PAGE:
As more young and middle-income Cambodians enter the housing market, an increasing number are taking out mortgages in order to purchase their first homes.
At Acleda bank, 22 per cent more mortgages were taken out in the first three quarters of 2014 compared to the same period in 2013, according to a company announcement from October.
Thanks to these mortgages, more first-time buyers could afford a home, said Chrek Soknim, chief executive of VTRUST property firm, who added that the process benefited the banking sector as well.
“The growth of the sector will boost property transactions, while mortgages obtained through banks are win-win for both clients and the banks themselves as they can both share the profits.”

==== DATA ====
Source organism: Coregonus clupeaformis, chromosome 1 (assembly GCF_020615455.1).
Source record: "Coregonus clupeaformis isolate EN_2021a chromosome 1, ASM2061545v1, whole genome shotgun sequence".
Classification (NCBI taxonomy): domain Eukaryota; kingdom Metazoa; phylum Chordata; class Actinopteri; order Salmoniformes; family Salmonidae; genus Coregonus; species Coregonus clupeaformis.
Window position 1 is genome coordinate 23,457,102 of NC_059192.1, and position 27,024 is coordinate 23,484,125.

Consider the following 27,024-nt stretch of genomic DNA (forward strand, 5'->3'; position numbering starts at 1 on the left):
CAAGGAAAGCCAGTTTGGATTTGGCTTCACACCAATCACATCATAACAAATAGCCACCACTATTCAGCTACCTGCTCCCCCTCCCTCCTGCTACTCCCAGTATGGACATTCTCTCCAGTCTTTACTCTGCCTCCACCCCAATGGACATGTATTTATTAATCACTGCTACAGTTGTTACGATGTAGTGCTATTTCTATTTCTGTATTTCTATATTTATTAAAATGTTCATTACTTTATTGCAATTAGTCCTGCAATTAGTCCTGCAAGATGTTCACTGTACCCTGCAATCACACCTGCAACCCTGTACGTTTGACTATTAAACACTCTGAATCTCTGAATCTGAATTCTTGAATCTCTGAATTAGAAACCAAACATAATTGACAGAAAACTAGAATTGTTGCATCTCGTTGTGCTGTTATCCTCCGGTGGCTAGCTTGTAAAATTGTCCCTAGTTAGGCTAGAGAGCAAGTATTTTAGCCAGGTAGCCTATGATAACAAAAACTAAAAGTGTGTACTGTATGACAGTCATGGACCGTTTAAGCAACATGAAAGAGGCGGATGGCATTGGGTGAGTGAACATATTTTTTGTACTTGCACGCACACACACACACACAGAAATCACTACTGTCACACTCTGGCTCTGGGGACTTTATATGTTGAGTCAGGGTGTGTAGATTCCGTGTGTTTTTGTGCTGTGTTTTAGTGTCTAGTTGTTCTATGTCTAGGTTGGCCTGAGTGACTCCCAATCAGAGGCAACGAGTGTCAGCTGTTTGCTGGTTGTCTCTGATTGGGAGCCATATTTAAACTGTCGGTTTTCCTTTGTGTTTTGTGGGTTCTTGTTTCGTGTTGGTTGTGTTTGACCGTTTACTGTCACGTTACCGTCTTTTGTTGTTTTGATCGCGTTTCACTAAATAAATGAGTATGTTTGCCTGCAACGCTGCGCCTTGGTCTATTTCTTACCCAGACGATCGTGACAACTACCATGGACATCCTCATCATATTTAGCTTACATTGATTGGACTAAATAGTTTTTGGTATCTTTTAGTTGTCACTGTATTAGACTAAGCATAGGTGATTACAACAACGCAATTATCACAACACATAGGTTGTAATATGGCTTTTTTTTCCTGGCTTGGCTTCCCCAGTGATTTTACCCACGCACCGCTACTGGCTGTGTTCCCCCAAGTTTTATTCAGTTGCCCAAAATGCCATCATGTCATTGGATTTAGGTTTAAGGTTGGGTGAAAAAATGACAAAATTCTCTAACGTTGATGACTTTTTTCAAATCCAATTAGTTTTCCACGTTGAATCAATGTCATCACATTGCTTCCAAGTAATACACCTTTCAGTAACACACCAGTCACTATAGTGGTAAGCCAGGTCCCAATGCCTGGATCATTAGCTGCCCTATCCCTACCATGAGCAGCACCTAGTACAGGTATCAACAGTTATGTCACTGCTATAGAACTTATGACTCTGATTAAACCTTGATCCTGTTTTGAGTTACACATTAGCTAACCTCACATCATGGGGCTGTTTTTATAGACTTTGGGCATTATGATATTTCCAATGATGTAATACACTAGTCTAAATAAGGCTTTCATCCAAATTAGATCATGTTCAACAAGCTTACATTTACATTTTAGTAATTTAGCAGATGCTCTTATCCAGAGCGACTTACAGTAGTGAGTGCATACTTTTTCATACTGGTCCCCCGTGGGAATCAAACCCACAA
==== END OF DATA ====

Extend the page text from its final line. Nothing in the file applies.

Asia Real Estate Company general manager Po Eavkong said mortgages helped boost the economy as well, because home purchases created jobs for people in the property and construction sectors. However, he added that “borrowers have to have a clear goal, and the loan management of the banking system must be thorough to prevent risk and potential financial crises in the future.”
At Acleda Bank, mortgages run up to 10 years and have an average interest rate of about 12 per cent, while customers have to pay 30 per cent of the property’s total value before obtaining a loan, said So Sophonnary, Acleda’s executive vice president and chief operations officer.
“Even if they rent the home for a long time, they remain tenants, but they can become homeowners if they use a housing loan combined with a stable income to pay it back,” she said.